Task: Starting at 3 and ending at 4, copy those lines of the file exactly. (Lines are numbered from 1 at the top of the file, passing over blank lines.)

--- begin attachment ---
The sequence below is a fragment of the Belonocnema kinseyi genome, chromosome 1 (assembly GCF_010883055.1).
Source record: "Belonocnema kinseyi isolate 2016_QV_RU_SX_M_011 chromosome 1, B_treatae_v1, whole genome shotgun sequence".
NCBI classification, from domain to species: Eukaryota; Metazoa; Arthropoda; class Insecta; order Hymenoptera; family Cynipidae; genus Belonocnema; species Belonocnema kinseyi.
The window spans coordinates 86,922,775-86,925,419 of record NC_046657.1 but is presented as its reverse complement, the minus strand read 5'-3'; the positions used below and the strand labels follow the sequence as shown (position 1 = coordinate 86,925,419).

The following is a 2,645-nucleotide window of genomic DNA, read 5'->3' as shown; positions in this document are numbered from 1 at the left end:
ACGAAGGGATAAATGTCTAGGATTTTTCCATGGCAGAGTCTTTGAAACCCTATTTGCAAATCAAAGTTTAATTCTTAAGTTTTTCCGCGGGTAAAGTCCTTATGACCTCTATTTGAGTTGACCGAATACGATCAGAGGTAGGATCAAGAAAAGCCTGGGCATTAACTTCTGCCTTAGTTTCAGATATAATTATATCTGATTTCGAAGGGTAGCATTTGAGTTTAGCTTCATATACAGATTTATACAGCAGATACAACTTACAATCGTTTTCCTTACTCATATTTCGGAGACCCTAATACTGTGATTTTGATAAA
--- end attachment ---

NCBI classification, from domain to species: Eukaryota; Metazoa; Arthropoda; class Insecta; order Hymenoptera; family Cynipidae; genus Belonocnema; species Belonocnema kinseyi.
The window spans coordinates 86,922,775-86,925,419 of record NC_046657.1 but is presented as its reverse complement, the minus strand read 5'-3'; the positions used below and the strand labels follow the sequence as shown (position 1 = coordinate 86,925,419).